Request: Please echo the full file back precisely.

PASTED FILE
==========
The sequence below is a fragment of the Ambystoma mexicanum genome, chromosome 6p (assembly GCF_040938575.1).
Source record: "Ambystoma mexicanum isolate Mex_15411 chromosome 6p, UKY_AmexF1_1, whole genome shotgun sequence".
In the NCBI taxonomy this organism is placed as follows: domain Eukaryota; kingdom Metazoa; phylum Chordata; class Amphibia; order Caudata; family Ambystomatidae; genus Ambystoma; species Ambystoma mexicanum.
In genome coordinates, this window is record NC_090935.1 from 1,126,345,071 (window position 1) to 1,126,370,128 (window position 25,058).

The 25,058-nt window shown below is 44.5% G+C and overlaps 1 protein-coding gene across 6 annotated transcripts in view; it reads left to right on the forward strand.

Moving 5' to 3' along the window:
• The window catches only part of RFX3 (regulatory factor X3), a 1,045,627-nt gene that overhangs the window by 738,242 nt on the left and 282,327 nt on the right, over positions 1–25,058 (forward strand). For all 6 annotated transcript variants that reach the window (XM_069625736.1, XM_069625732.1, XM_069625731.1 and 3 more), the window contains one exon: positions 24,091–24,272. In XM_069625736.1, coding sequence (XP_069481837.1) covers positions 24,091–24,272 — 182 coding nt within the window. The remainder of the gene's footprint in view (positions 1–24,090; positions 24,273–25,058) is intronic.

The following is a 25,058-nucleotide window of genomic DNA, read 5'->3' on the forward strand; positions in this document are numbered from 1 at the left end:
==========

The sequence below is a fragment of the Ambystoma mexicanum genome, chromosome 6p (assembly GCF_040938575.1).
Source record: "Ambystoma mexicanum isolate Mex_15411 chromosome 6p, UKY_AmexF1_1, whole genome shotgun sequence".
In the NCBI taxonomy this organism is placed as follows: domain Eukaryota; kingdom Metazoa; phylum Chordata; class Amphibia; order Caudata; family Ambystomatidae; genus Ambystoma; species Ambystoma mexicanum.
In genome coordinates, this window is record NC_090935.1 from 1,126,345,071 (window position 1) to 1,126,370,128 (window position 25,058).

The 25,058-nt window shown below is 44.5% G+C and overlaps 1 protein-coding gene across 6 annotated transcripts in view; it reads left to right on the forward strand.

Moving 5' to 3' along the window:
• The window catches only part of RFX3 (regulatory factor X3), a 1,045,627-nt gene that overhangs the window by 738,242 nt on the left and 282,327 nt on the right, over positions 1–25,058 (forward strand). For all 6 annotated transcript variants that reach the window (XM_069625736.1, XM_069625732.1, XM_069625731.1 and 3 more), the window contains one exon: positions 24,091–24,272. In XM_069625736.1, coding sequence (XP_069481837.1) covers positions 24,091–24,272 — 182 coding nt within the window. The remainder of the gene's footprint in view (positions 1–24,090; positions 24,273–25,058) is intronic.

The following is a 25,058-nucleotide window of genomic DNA, read 5'->3' on the forward strand; positions in this document are numbered from 1 at the left end: